He said that the "plan" had been "carried out in coordination with Iran, and Iran has been informed of every step".
Fawzi Barhoum, spokesman for the Hamas movement, responded to the accusations by saying that al-Tirawi was engaging in "media fabrications, lies, attacks on Hamas and attacks on the Palestinian national project".
He said that Hamas had evidence that al-Tirawi and others had "worked with the Israeli occupation authorities to destroy Hamas".
Ahmed Abul Gheit, Egypt's foreign minister, last week accused Iran of having encouraged Hamas to seize the Gaza Strip, but al-Tirawi's comments were the first time that a senior Palestinian official has blamed Iran.
Iran surprised
Iran denied Abul Gheit's accusations.
Mohammad Ali Hosseini, Iran's foreign ministry spokesman, said it was "surprising some Arab countries ignore the Western countries, the United States and the Zionist regime".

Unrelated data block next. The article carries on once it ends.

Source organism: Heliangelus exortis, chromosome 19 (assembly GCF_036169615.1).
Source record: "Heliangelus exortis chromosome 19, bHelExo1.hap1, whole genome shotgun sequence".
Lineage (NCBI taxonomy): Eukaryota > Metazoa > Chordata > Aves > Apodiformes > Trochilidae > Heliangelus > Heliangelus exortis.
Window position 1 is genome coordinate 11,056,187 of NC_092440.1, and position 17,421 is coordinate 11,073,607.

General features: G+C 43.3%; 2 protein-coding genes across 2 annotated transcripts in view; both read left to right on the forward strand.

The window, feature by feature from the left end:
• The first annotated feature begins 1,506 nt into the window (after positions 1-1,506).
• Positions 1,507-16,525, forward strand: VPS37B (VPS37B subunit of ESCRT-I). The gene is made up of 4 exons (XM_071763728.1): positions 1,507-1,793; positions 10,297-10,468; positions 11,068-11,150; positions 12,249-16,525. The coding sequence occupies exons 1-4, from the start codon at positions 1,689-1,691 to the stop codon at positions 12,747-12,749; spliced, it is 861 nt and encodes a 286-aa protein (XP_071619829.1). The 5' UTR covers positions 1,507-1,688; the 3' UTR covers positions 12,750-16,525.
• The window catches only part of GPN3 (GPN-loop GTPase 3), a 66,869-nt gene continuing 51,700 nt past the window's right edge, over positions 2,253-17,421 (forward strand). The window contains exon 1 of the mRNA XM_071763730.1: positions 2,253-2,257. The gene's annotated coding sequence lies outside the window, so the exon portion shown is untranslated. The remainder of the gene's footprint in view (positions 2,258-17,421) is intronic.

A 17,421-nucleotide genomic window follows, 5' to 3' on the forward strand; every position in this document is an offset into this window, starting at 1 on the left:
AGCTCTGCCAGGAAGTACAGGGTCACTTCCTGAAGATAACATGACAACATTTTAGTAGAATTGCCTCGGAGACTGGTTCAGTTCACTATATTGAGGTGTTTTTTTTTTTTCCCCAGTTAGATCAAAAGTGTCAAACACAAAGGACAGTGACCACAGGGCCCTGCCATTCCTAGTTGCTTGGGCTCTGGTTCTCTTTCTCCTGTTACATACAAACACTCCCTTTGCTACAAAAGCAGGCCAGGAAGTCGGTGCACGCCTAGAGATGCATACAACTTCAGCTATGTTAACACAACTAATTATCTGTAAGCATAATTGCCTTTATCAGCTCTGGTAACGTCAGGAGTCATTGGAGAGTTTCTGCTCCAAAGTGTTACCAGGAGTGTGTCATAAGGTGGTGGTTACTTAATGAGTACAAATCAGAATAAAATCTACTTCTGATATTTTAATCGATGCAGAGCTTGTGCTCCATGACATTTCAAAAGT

He said Iran "had the most responsible approach" towards the Palestinians.
Iran has said in the past that it does support Palestinian groups resistant to Israel, but does not arm or train their fighters.
Hosseini said Iran supports Hamas "politically and spiritually" and that the "humanitarian aid would be provided through channels that it benefits all Palestinian people".
Mahmoud Abbas, the Palestinian president, had previously accused "foreign elements from the region" of orchestrating Hamas's takeover of Gaza.
Abbas earlier sacked Brigadier Suleiman Khodr, the military commander at the time that Fatah was pushed from the Gaza strip, demoting him to the rank of a simple soldier.